By JASON MARTIN (@JMartZone – December 10, 2018)
Buster Douglas is a dog. He’s always been a quitter. – Don King (1990)
Upsets are one of the things that make sports worth watching. If all we had were winners constantly winning, the lack of surprise or unpredictability would make the actual practice of viewing sports far less interesting. It’s the reality of an uncertain outcome that keeps us coming back, because it presents hope for your local team or the possibility for an underdog. We just watched it happen in the NCAA Tournament with Sister Jean and Loyola Chicago, who almost did it.
It can happen. Games aren’t played on paper. And, as we found out in 1990, fights aren’t won before the bell rings.
42-1, ESPN’s latest 30 for 30 effort, is by no means the series’ best, but it returns us to a time when heavyweight boxing was relentlessly compelling. Interestingly, Mike Tyson was fascinating, despite all of his fights being massacres…
…until he fought Columbus, Ohio’s James “Buster” Douglas in Tokyo, Japan as the 1980s had given way to the 90s.
The documentary, directed by Ben Houser and Jeremy Schapp, tells the story of Buster’s unlikely rise to stardom, the difficulties in being the son of a famous prizefighter, and the motivations that led to what many (me included) believe is the biggest upset in the history not just of boxing, but in all of sports.
The title of the film emanates from the odds Jimmy Vacarro placed on Tyson vs. Douglas, as 42-1 was the number that finally got a few people to put money on Buster to win the fight. The odds opened at 27-1, then were adjusted up multiple times and still, no one would bet on Douglas. 42-1 was the sweet spot that drew some action, although Vaccaro mentions in the story someone placing $160,000 on Tyson, which had he won would have only netted a 4K payout.
This is one of the shorter 30 for 30 installments, which isn’t unexpected, as really we’re building to one fight. Douglas’ upbringing wasn’t easy, but he had both a mother and a father and as athlete adversity stories go, his is rather mild. The problems generally focused around being the son of Bill “Dynamite” Douglas, who was a fighter more in the Tyson mold respective to passion and attitude.
At 51 minutes, 42-1 does a good job at telling the story and including a few of Tyson’s fights in their near entirety, because it didn’t take much time to showcase it. There is nothing current from Tyson at all, he’s not interviewed and his comments are only shown in past sit-downs from the promotion to the fight and the years prior, with the highlight being a mild-mannered Tyson in a cardigan on Good Morning America.
While Houser and Schapp do have most of the key players, not having Tyson or anyone from his camp definitely hurts the film. Also, it’s really just a retelling of a story that was only interesting because Douglas won the fight. There’s not a ton of controversy, and even the infamous questions as to whether he answered the count in the eighth round is glossed over quickly. It’s hard to imagine many people finding this 30 for 30 among the best, because it’s very by-the-book and feels as though it never goes beneath the surface.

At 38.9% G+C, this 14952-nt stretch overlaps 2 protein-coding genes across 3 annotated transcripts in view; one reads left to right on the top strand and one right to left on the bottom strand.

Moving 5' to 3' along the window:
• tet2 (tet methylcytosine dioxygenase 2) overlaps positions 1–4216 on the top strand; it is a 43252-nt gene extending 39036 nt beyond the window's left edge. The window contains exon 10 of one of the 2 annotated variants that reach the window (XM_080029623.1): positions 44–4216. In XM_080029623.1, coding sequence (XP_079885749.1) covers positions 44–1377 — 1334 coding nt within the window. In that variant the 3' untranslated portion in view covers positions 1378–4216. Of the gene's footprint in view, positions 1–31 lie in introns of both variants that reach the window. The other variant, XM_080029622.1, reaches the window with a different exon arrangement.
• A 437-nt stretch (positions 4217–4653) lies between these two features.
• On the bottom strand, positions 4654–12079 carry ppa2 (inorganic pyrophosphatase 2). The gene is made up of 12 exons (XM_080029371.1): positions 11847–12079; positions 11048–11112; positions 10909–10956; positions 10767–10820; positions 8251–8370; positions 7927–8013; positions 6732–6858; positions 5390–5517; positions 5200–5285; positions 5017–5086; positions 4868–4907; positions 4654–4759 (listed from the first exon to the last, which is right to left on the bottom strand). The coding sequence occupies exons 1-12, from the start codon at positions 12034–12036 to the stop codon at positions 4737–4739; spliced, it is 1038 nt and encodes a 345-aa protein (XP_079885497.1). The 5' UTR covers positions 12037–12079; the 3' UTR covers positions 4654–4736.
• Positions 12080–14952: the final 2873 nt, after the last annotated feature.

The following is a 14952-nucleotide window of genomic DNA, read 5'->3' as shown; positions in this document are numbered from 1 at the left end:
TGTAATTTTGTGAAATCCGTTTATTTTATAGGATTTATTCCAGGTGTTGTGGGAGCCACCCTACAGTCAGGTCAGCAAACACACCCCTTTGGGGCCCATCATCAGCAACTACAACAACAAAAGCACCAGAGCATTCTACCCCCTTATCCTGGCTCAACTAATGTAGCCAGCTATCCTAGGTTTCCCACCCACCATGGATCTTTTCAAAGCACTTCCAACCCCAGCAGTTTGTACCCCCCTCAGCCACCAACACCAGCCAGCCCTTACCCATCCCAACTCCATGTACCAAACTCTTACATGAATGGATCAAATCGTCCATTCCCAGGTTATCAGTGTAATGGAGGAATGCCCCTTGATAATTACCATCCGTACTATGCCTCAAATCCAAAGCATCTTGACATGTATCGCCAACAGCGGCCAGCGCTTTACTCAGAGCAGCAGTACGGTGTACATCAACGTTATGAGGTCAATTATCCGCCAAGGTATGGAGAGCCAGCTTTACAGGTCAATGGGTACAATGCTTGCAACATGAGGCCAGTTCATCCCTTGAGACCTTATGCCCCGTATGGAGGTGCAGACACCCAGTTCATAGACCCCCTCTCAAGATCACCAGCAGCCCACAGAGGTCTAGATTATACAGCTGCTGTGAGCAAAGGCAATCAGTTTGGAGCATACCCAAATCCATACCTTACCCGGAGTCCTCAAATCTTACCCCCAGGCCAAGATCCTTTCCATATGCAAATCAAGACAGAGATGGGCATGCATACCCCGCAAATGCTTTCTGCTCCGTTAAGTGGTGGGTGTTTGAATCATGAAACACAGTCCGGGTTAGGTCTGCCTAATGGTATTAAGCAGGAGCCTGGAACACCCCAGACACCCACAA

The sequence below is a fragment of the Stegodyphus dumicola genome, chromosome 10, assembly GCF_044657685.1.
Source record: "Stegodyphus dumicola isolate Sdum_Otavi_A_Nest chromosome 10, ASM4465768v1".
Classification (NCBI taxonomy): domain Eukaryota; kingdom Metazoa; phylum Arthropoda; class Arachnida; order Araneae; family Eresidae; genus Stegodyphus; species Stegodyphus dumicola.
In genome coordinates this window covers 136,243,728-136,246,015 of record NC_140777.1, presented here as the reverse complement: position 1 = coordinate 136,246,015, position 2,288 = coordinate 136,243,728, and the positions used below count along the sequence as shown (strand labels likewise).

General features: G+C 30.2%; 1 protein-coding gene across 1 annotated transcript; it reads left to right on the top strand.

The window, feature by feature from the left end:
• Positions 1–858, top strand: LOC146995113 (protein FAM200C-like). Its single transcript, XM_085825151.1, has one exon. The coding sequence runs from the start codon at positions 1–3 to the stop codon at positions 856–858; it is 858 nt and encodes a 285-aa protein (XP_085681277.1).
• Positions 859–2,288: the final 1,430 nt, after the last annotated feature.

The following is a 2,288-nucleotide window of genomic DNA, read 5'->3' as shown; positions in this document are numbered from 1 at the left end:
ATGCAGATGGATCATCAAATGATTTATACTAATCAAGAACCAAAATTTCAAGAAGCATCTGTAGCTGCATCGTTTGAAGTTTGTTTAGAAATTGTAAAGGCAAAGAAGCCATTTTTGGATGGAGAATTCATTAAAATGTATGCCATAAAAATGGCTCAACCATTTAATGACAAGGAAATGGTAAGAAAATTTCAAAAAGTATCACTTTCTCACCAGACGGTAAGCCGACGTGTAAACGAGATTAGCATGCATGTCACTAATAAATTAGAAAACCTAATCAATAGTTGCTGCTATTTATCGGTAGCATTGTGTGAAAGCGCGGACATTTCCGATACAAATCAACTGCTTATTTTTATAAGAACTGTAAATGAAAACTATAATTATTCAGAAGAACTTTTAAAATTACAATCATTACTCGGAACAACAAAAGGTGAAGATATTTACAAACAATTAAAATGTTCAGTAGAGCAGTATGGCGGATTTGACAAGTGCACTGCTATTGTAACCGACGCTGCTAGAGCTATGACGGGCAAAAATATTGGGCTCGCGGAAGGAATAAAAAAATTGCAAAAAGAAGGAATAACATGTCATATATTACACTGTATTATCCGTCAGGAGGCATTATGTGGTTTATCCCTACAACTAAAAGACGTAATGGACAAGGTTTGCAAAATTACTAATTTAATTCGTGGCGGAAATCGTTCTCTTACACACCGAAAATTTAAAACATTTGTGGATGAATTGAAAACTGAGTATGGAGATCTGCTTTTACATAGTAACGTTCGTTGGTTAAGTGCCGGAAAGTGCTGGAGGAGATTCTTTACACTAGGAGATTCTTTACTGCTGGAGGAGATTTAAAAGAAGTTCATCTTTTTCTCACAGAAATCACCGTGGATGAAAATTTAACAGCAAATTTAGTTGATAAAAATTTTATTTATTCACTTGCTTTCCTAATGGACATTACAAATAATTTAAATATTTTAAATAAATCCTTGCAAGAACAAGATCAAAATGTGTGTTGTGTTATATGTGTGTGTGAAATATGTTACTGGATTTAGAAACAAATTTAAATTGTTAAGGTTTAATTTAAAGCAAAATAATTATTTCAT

That said, Buster is very good as he lays out the mentality he walked into the Tokyo Dome with and how his mother’s death less than a month before he fought Mike Tyson presented inspiration he otherwise wouldn’t have had. 42-1 features his brother, his uncle and trainer, his manager, and other key figures and media personalities from that time period. The hour flew by, but once it was over, you’re just left with a feeling that it wasn’t anything special.
42-1 is highly anticipated because we all remember the fight and we all remember where we were when we found out Douglas had done the unthinkable. ESPN is running the Tyson vs. Douglas fight in its entirety after the initial airing, which is smart. One thing I had forgotten was how good the fight actually was, how ferocious Douglas was and how hard Tyson fought back. It was a war, but one Douglas still managed to dominate.
It’s well worth the time to sit down and watch tomorrow night or whenever your schedule permits, but don’t expect to be blown away. There’s nothing standout about it, but it’s perfectly adequate. OJ: Made in America just isn’t going to happen very often, and the story itself is basic. Houser and Schapp tell it well and the archival footage, including ESPN’s Charley Steiner on the SportsCenter set lamenting what would assuredly be a Tyson 30 second knockout was entertaining. It’s not boring. It’s just a ho-hum, average 30 for 30 outing.
Still, I enjoyed reliving that time, and it made me long for boxing that matters again, even if the chances of it happening are slim to say the least.
The narrative surrounding Buster Douglas was he had incredible potential but didn’t like to train, didn’t like to work, and was largely a disappointment compared to his dad.
But “Dynamite” never knocked out a pugilistic deity the likes of Mike Tyson. Even though Douglas would lose eight months after capturing the gold, beginning the real rise of Evander Holyfield, this is one moment in time that will never fade and will never be forgotten. 42-1 is a solid enough trip back to 1990 and gives un insight into Buster Douglas. We know a lot about Tyson, but the documentary could have used more of it in this case, even if much would have been a retread.
42-1 is worth watching on Tuesday night, but measure your expectations. It’s a middle of the road 30 for 30 entry at best.